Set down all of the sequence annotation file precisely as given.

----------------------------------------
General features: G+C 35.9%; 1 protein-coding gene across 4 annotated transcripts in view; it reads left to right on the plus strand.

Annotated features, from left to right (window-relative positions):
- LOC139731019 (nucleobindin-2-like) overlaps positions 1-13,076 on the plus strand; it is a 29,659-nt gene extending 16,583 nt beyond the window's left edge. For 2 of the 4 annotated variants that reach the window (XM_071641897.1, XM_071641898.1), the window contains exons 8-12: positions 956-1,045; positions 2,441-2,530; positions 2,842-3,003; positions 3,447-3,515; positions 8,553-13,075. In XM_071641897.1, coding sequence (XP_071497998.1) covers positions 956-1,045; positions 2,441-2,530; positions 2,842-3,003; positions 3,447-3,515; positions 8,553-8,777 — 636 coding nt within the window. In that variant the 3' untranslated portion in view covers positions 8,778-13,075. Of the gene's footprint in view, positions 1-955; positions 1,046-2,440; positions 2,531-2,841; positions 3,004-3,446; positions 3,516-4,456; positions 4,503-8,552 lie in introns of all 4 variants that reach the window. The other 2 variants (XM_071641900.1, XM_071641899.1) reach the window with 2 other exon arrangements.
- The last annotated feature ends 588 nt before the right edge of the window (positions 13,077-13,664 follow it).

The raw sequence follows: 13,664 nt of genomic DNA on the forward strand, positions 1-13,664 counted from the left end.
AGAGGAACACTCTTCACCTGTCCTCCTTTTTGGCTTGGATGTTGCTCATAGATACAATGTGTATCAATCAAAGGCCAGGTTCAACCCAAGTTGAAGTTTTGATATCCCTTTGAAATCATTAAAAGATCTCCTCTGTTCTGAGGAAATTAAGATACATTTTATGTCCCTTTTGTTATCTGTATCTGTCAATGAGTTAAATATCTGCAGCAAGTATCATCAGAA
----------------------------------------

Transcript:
General features: G+C 35.9%; 1 protein-coding gene across 4 annotated transcripts in view; it reads left to right on the plus strand.

Annotated features, from left to right (window-relative positions):
- LOC139731019 (nucleobindin-2-like) overlaps positions 1-13,076 on the plus strand; it is a 29,659-nt gene extending 16,583 nt beyond the window's left edge. For 2 of the 4 annotated variants that reach the window (XM_071641897.1, XM_071641898.1), the window contains exons 8-12: positions 956-1,045; positions 2,441-2,530; positions 2,842-3,003; positions 3,447-3,515; positions 8,553-13,075. In XM_071641897.1, coding sequence (XP_071497998.1) covers positions 956-1,045; positions 2,441-2,530; positions 2,842-3,003; positions 3,447-3,515; positions 8,553-8,777 — 636 coding nt within the window. In that variant the 3' untranslated portion in view covers positions 8,778-13,075. Of the gene's footprint in view, positions 1-955; positions 1,046-2,440; positions 2,531-2,841; positions 3,004-3,446; positions 3,516-4,456; positions 4,503-8,552 lie in introns of all 4 variants that reach the window. The other 2 variants (XM_071641900.1, XM_071641899.1) reach the window with 2 other exon arrangements.
- The last annotated feature ends 588 nt before the right edge of the window (positions 13,077-13,664 follow it).

The raw sequence follows: 13,664 nt of genomic DNA on the forward strand, positions 1-13,664 counted from the left end.
AGAGGAACACTCTTCACCTGTCCTCCTTTTTGGCTTGGATGTTGCTCATAGATACAATGTGTATCAATCAAAGGCCAGGTTCAACCCAAGTTGAAGTTTTGATATCCCTTTGAAATCATTAAAAGATCTCCTCTGTTCTGAGGAAATTAAGATACATTTTATGTCCCTTTTGTTATCTGTATCTGTCAATGAGTTAAATATCTGCAGCAAGTATCATCAGAA